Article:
England’s waits creep up again as Election looms
16/02/2015by Rob Findlay
Three months of flawless waiting times statistics: that’s what the Government wants in the run-up to May’s General Election. The latest data covers the first of those months: December 2014. Meanwhile, in the real world, the NHS is scrambling to hit all its targets for February, which will be the last month’s data published before the Election.
Things have not been going to plan. The hope was that the NHS would clear its backlogs last summer, so that everything would be in good shape to sustain short waits thereafter. But that didn’t happen. Waiting lists and waiting times are up year-on-year, and the waiting list is now so large that not all of the 18 week targets are sustainable. So the NHS is making an increasingly-desperate dash for the deadline, as the waiting times position crumbles around it.
The two perverse 18-weeks targets, which restrict hospitals from treating their longest-waiting patients, were reimposed in December after a much-extended amnesty. Those targets were met again in December, as the Government intended.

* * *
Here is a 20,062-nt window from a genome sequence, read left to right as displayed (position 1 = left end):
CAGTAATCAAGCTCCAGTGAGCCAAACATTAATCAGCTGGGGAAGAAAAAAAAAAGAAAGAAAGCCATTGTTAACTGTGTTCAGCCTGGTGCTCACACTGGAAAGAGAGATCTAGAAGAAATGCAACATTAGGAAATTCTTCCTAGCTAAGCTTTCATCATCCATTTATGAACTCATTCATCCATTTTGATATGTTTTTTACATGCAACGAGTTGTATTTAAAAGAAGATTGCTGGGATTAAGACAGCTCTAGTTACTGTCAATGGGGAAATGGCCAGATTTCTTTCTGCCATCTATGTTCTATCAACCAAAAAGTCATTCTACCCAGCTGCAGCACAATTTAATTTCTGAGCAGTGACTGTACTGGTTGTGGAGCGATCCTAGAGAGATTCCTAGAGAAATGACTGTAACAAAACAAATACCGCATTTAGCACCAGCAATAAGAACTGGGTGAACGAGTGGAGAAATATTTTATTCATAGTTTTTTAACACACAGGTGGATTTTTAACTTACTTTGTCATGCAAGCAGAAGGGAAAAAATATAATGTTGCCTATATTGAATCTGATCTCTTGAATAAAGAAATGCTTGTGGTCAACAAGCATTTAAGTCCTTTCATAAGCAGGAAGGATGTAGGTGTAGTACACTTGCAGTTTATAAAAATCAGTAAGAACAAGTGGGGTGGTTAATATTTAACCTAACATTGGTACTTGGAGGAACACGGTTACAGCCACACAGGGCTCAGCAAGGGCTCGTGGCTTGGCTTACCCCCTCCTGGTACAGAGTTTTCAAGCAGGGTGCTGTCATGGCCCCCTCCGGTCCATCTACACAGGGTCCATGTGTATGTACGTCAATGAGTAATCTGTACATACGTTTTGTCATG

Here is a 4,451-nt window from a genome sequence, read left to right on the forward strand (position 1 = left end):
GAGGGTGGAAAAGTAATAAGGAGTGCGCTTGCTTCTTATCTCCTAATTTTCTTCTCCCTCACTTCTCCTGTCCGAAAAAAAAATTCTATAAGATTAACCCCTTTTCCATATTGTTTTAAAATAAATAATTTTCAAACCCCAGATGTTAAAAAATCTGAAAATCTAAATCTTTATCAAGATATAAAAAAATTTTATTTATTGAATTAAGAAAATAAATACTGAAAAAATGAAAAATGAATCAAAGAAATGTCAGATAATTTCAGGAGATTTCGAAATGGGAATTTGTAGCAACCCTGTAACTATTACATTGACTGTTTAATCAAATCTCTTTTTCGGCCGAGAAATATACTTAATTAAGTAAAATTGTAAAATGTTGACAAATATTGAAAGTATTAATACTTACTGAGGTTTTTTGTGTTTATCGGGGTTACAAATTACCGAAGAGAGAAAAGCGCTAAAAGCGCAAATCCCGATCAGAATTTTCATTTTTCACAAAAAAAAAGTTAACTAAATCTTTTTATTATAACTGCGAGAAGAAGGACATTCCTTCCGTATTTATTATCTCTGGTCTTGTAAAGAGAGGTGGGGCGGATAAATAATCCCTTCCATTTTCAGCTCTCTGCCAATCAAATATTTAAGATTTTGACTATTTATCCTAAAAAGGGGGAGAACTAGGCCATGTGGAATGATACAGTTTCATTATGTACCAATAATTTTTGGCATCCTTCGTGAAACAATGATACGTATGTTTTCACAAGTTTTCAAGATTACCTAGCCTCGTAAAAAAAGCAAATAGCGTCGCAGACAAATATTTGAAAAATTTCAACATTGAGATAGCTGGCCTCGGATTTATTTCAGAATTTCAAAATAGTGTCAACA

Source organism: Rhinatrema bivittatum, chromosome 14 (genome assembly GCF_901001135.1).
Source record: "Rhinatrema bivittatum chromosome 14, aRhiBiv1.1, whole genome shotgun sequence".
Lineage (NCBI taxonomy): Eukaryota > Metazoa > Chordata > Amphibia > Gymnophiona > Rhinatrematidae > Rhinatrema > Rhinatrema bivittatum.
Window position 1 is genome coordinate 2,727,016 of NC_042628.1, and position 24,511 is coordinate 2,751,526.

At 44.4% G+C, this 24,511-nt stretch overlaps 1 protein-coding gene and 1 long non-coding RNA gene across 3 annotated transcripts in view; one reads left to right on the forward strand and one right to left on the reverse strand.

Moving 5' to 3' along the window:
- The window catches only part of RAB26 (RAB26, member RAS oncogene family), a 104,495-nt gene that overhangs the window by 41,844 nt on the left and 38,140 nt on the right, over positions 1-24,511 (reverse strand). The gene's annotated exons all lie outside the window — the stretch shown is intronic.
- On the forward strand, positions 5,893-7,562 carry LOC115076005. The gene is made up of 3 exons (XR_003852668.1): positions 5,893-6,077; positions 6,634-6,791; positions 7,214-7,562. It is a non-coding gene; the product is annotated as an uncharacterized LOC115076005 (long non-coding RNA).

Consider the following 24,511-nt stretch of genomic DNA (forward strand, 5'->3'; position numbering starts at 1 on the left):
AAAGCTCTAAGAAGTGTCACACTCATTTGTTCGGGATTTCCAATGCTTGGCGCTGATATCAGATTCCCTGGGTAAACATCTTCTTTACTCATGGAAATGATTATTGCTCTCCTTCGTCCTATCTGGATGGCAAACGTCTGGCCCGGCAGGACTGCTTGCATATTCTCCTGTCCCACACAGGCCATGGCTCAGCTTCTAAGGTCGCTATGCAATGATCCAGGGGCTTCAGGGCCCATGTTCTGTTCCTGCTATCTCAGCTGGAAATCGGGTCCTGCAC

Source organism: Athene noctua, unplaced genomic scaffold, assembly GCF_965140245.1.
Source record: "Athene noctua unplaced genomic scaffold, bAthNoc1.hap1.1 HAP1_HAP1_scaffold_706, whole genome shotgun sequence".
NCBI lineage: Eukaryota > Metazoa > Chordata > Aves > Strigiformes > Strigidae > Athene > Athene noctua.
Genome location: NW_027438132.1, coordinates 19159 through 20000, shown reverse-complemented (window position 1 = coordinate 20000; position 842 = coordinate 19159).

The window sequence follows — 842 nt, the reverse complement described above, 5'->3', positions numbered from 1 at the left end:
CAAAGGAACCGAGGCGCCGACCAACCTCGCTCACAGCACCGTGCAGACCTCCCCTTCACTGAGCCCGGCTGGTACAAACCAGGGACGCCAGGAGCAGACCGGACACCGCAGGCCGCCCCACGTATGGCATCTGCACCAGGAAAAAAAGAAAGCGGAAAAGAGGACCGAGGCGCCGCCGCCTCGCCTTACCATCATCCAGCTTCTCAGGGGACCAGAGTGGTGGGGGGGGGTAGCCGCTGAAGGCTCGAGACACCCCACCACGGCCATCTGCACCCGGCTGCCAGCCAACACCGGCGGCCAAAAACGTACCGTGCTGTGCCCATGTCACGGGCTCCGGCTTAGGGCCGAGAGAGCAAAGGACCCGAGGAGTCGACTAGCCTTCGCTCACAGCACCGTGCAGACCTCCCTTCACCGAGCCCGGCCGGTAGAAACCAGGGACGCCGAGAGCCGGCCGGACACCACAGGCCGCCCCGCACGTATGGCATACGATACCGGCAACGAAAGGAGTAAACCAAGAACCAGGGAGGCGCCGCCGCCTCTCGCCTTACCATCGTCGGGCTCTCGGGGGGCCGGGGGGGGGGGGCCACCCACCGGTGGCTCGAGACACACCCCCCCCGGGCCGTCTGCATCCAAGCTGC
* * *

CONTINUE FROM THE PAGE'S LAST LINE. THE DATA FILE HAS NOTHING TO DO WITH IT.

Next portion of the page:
But there is a price to pay.
If hospitals cannot treat all their longest-waiting patients, then they are forced to keep them waiting. That pushes up the number of long-waiters remaining on the waiting list. And that puts the most important waiting times target – that 92 per cent of the waiting list must be within 18 weeks – at risk.
For the last couple of years, this crucial indicator has been creeping ever closer to breaching the 18 week target, reaching 17.5 weeks in the latest figures. It hasn’t been this high since the start of 2012, when this new-ish target was first achieved. Can it be kept below 18 weeks until the end of February? There’s a good chance it can, although the absurd restrictions on treating long-waiting patients are not helping.
A lot of Trusts are not reporting their waiting list data. Tameside started reporting again in December after a 9-month absence, but Colchester and Medway have now dropped out (both have new PAS systems, apparently) bringing the level of non-reported waiting list patients to a record high. Here are the last known positions at each non-reporting Trust:
The charts below all omit these non-reporters, so don’t be fooled by the apparent improvements in the numbers waiting. Here is the total reported size of the English waiting list:
The number of patients admitted per working day was pretty much the same as in previous years, after a good surge in November. Actually it was very slightly lower, which is disappointing at a time when the NHS was hoping to be going hell for leather to keep waiting times down.
Long-waiters edged up, despite the increase in non-reporting Trusts. The persistence of one-year waits on the English waiting list is a great pity, because the numbers are small and something wonderful could have been achieved if a concentrated effort had begun earlier.